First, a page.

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Suppose I have two arrays of size m and n:

a[1] a[2] a[3] ..... a[m]


b[1] b[2] b[3] ..... b[n]

I want to form a new array merging these two arrays such that in the new array of m + n elements, a[i] is always placed befor a[i + 1] and b[i] is always placed before b[i + 1]. For example, a[1] a[2] b[1] b[2]... b[n] a[m] will be a valid array but a[2] a[1] b[1] b[2] ... b[n] a[m] won't. Given m and n, how many such combinations will be possible when repeating is allowed?

I have the intuition to solve the problem:

- b[1] - b[2] - b[3] - ..... - b[n]

I can place a[1] in any of the n - 1 places within the array b, and considering the front and the last place, I have n + 1 total ways of placing a[1]. If I place a[1] in the first place (just before b[1]), I can now place a[2] in n + 1 places. But if I place a[1] just after b[1], I would have n ways to place a[2]. I can apply this approach recursively for all a[i] where 1 <=i <= n. But I can't find any mathematical formula to express the solution, besides I can't understand how to approach when repeating is allowed.

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closed as off topic by Thilo, Rafael Osipov, kmp, Anders R. Bystrup, SztupY Jan 11 '13 at 7:39

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You should try math.stackexchange.com, or maybe cstheory –  Thilo Jan 11 '13 at 5:07
This is called an interleaving, see here: math.stackexchange.com/questions/6801/… –  Andrew Tomazos Jan 11 '13 at 6:52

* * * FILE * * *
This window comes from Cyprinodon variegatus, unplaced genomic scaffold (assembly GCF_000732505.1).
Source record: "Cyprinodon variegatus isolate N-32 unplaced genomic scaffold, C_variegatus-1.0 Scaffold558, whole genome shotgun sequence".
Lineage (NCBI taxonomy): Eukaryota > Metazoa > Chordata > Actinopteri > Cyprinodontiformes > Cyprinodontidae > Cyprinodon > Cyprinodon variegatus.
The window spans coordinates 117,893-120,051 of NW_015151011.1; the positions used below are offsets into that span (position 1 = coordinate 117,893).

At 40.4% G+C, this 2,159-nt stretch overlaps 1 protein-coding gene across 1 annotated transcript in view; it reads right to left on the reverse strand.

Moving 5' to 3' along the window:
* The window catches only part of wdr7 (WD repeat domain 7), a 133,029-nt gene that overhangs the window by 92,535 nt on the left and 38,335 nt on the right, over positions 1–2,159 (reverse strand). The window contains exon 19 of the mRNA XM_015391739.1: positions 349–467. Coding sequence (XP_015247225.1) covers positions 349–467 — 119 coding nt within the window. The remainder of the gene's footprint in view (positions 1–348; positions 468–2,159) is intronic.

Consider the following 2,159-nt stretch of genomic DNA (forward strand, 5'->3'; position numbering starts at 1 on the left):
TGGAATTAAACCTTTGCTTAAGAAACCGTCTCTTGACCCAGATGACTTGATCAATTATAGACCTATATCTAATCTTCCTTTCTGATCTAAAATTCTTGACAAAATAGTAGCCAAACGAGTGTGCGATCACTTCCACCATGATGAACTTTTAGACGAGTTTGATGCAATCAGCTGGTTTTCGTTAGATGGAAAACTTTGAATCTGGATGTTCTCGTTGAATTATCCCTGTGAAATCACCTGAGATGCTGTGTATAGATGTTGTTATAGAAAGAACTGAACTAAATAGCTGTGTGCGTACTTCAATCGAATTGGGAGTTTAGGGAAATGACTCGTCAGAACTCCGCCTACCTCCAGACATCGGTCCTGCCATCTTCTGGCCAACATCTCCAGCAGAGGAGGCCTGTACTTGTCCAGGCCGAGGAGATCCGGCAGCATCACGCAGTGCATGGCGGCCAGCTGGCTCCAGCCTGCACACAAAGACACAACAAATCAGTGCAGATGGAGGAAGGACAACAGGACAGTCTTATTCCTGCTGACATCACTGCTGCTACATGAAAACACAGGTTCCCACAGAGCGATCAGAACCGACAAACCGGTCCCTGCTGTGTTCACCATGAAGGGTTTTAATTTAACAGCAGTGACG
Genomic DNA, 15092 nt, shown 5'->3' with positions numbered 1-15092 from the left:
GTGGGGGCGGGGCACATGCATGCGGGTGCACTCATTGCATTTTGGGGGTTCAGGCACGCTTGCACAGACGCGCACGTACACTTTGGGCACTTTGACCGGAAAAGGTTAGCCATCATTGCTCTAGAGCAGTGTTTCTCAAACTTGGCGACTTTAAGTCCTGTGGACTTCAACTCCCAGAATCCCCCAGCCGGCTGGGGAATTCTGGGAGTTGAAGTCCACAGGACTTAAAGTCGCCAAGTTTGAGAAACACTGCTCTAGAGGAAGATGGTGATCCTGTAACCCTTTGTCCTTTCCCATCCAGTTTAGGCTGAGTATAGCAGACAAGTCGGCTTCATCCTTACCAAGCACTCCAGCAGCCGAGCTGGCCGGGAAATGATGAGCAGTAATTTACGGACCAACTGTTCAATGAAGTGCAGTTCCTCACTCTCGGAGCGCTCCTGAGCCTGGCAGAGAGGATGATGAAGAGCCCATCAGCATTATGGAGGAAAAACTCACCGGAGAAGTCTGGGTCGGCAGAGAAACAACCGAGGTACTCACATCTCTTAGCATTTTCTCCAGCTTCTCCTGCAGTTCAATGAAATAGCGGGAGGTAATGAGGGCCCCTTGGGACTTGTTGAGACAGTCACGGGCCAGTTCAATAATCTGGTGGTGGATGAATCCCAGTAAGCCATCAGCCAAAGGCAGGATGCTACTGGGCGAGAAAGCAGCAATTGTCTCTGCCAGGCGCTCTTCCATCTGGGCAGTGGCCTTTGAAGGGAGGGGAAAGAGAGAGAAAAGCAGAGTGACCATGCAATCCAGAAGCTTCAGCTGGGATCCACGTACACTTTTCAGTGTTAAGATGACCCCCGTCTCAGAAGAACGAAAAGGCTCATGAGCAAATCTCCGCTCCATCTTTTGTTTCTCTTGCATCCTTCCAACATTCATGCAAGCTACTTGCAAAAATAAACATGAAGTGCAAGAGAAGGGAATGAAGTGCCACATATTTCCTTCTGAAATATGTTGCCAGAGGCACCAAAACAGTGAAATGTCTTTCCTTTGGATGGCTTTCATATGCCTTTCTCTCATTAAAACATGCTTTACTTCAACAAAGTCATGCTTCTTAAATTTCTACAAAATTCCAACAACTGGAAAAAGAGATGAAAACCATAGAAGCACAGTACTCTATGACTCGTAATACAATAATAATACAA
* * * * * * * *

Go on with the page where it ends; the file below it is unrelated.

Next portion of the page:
2 Answers 2

up vote 3 down vote accepted

One way to think about this problem is the following - rather than listing off the elements in sequence, you could think about choosing, at each instant in time, whether to pick the first unused A or the first unused B. All possible orderings of "pick A" and "pick B" will give rise to all possible ways of generating these sequences.

If you assume that all elements are distinct, then the answer would be given by the number of ways that you could permute a sequence of m A's followed by n B's. This is given by

   (m + n)!
    m!  n!

I don't have an answer for you in the case where there are some duplicated elements, though. If I think of anything, I'll be sure to update this answer.

In the meantime, I hope this helps!

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Thanks :) I knew the formula but couldn't think of the problem in this way. –  Rafi Kamal Jan 11 '13 at 5:24

You're looking for the Stars and Bars formula. Positions of array A are the bins; into each position the corresponding element from A and any number of elements from B will be inserted. (Which elements are chosen is already determined by their original order, so we treat them as indistinguishable.) If there are (n-1) elements in A (add a bin to one end) and k elements in B, the formula gives is the binomial coefficient

  n + k - 1  
(            )

= ( (n+k-1)! / ( k! (n-1)! )
= (a.size() + b.size())! / (a.size()! * b.size()!)

which is the same as templatetypedef's answer :)

Actually calculating the quotient of such large numbers is another issue. In most languages, the numerator will commonly produce integer overflow. One simple strategy, not necessarily optimal, in C++ would be

unsigned long long gcd( unsigned long long &a, unsigned long long &b )
    { return b? gcd( b, a % b ) : a; }

std::vector< std::size_t > numerator( a.size() ); // factors of (a+b)!/b!
std::iota( numerator.begin(), numerator.end(), b.size()+1 );

for ( std::size_t afactor = 2; afactor != a.size()+1; ++ afactor ) {
    std::size_t reduced = afactor;
    for ( auto &&nfactor : numerator ) {
        auto common = gcd( afactor, nfactor );
        nfactor /= common;
        reduced /= common;
        if ( reduced == 1 ) goto next_afactor;
    throw std::logic_error( "Fractional combinations" );
next_afactor: ;

return std::accumulate( numerator.begin(), numerator.end(), 1,
                        std::multiplies< std::size_t >() );
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